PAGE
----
This story originally appeared on Atlas Obscura and is part of the Climate Desk collaboration.
The calm waters of Gippsland Lakes near Melbourne, Australia, are broken by a fin, then the quiet afternoon is pierced by a high-pitched whistle. A Burrunan dolphin has breached the surface before diving down and emitting the sound, which, ordinarily, would be received only by other aquatic animals. This time, however, the dolphin’s signal is picked up by a team of scientists, for whom the coronavirus pandemic has had a silver-dorsal lining.
In the past, their recordings of dolphin communication have been occluded by the whirs, clunks, and splashes from boat traffic in this lake system, which is just a few hours by car from a city of 5 million people. But lately, both above and beneath the water, there has been uncommon silence.
With Melbourne still working its way out of a long, strict lockdown, human activity has plummeted in this cluster of pristine lakes, lagoons, and estuaries, which stretches along the Victorian coast for more than 40 miles, partially separated from the Tasman Sea by sand dunes.
The reduction in noise has gifted Marine Mammal Foundation (MMF) scientists rare underwater quiet, and an unusual opportunity to effectively record and interpret the language of endangered Burrunan dolphins for the first time. The founding director of this Australian nonprofit, Kate Robb, was responsible for the classification of the Burrunan as a unique species of bottlenose in 2011. (A recent paper has disputed that the Burrunan is a distinct species, though Robb says it is “very widely accepted” as its own species among her peers.)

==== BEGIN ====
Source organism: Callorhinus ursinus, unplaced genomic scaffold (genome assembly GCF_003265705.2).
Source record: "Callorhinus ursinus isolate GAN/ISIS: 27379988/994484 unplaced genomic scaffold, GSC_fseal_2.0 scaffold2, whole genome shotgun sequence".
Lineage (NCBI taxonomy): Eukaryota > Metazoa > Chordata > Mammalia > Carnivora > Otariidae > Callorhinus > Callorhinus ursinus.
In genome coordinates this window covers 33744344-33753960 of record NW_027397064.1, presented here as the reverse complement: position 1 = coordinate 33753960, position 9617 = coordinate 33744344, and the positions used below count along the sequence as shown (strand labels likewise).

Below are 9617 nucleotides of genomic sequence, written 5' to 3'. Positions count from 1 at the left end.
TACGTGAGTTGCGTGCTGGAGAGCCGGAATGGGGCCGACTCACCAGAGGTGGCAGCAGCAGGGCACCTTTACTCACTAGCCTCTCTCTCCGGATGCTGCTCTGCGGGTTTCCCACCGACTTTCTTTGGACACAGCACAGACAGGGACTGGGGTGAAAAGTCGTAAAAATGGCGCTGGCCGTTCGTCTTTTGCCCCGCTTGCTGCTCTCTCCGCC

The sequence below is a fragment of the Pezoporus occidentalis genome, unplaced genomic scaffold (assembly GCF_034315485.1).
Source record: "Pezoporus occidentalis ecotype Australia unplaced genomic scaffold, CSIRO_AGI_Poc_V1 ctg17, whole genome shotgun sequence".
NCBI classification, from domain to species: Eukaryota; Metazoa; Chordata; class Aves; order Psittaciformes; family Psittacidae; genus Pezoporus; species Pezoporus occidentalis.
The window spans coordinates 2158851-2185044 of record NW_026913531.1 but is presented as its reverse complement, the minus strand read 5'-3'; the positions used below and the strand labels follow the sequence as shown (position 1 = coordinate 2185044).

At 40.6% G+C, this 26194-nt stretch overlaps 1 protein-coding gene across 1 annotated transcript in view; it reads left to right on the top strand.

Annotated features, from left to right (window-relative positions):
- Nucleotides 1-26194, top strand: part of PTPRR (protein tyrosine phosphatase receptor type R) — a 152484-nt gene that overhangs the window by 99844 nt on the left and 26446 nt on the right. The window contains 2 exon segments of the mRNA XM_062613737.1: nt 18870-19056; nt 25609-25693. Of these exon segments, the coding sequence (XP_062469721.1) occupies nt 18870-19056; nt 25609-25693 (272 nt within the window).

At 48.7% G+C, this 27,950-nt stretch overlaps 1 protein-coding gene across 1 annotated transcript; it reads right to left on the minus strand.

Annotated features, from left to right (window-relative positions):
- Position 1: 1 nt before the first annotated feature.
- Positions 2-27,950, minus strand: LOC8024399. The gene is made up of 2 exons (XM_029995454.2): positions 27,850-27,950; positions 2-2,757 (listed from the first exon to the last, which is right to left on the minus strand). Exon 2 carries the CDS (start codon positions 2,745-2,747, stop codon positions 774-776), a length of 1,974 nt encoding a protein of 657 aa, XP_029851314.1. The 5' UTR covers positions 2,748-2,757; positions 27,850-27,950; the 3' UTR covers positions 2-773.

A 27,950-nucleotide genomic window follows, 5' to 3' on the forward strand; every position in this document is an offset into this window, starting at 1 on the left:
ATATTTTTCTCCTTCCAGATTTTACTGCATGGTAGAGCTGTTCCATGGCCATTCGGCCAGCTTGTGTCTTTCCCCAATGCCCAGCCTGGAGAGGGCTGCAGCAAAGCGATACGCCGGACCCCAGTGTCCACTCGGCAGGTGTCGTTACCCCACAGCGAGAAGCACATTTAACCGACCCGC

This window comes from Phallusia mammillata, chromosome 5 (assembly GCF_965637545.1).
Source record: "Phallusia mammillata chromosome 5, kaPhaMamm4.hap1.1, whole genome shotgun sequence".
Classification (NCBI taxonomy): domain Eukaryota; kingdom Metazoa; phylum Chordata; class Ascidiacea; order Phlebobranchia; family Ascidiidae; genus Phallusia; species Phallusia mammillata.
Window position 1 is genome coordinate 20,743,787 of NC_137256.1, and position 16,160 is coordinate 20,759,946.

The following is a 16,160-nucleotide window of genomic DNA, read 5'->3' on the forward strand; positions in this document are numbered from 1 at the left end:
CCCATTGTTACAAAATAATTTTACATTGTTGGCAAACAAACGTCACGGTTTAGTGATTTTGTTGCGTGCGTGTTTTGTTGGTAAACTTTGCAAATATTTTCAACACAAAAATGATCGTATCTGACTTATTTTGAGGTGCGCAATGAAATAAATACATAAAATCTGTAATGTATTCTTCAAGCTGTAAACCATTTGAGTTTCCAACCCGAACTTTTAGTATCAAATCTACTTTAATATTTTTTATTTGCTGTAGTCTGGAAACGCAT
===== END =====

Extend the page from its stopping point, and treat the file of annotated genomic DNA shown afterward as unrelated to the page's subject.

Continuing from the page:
Before then, there were only two known species of bottlenose in the world—the common bottlenose and the smaller, lighter-colored Indo-Pacific bottlenose. Robb analyzed genetic samples of some of the 185 Burrunan dolphins in Gippsland Lakes and Port Phillip Bay, which flanks Melbourne, and found they match neither of those two identified species.
MMF scientists have been studying the Burrunans for more than a decade, but the pandemic quiet has only just made it possible, via 3,000 hours of clear recordings of the animal’s noises, to begin to understand what the aquatic mammals have been saying. Robb says the recordings reveal each Burrunan has a “signature whistle”—a unique greeting to other dolphins, akin to them saying their own names. The recordings are also starting to uncover complex relationships between members of the pod, some of whom had been close friends for up to 14 years.
Decoding animal communication has long fascinated humans, and dolphins, as one of the world’s most intelligent creatures, have been the focus of many such studies. A central goal of this work has long been to finally identify the outlines and complexity of dolphin communication—and determine whether it is a language humans can understand.